On a family trip to observe the shooting stars, Chloé, a withdrawn teenager, discovers a dazzling attraction for her mother’s new boyfriend. Ariane Louis-Seize likes to write and film unconventional characters who break down barriers by acting as we would never dare to do ourselves.

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Whistler Film Festival Filmmaker Interview: Alex Anna on SCARS

Whistler Film Festival Filmmaker Interview: Alex Anna on SCARS

Alex Anna’s body is a canvas: her scars come to life to tell a new story of self-harming. Live action and animation intertwine in this short and poetic documentary, both intimate and universal.

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Whistler Film Festival Filmmaker Interview: Wendy Morgan on SUGAR DADDY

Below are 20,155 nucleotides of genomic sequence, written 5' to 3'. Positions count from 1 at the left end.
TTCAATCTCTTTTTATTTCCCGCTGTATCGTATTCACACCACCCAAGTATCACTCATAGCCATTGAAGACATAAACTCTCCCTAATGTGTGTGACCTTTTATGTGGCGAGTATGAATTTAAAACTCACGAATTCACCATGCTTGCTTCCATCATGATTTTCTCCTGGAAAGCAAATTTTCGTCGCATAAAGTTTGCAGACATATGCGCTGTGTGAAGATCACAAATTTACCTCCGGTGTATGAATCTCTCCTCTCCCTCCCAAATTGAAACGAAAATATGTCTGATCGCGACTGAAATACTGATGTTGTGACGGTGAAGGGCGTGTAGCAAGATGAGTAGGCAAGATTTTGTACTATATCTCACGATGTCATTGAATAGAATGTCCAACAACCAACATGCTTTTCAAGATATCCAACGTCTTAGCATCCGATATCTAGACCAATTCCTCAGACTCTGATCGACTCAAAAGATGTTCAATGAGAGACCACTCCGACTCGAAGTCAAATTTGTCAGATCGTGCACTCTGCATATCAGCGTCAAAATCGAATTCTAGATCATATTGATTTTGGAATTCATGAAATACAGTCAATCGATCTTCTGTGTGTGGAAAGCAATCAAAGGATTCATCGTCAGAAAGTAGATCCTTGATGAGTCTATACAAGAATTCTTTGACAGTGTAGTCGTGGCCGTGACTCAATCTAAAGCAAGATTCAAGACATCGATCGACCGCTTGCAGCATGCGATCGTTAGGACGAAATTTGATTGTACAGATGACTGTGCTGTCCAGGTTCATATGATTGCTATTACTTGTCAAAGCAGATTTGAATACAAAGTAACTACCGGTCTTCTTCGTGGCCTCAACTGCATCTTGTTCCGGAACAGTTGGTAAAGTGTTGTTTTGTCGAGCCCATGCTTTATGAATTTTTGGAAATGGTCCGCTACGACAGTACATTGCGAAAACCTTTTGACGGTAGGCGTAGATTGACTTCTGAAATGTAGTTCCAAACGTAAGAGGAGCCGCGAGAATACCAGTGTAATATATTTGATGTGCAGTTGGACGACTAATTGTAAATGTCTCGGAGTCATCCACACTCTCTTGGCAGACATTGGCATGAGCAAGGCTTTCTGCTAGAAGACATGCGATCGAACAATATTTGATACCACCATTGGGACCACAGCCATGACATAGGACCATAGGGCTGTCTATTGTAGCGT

Whistler Film Festival Filmmaker Interview: Wendy Morgan on SUGAR DADDY

Some films jump off the screen to announce the arrival of vital new talent. Such is the case with Wendy Morgan’s Sugar Daddy, starring Kelly McCormack in a tour de force performance as Darren, a new age music composer and performer who is trying to break into the record industry. Sugar Daddy is the opening film for Whistler Film Festival 2020.

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Whistler Film Festival Filmmaker Interview: Elinor Nechemya on OUR HEARTS BEAT LIKE WAR

Whistler Film Festival Filmmaker Interview: Elinor Nechemya on OUR HEARTS BEAT LIKE WAR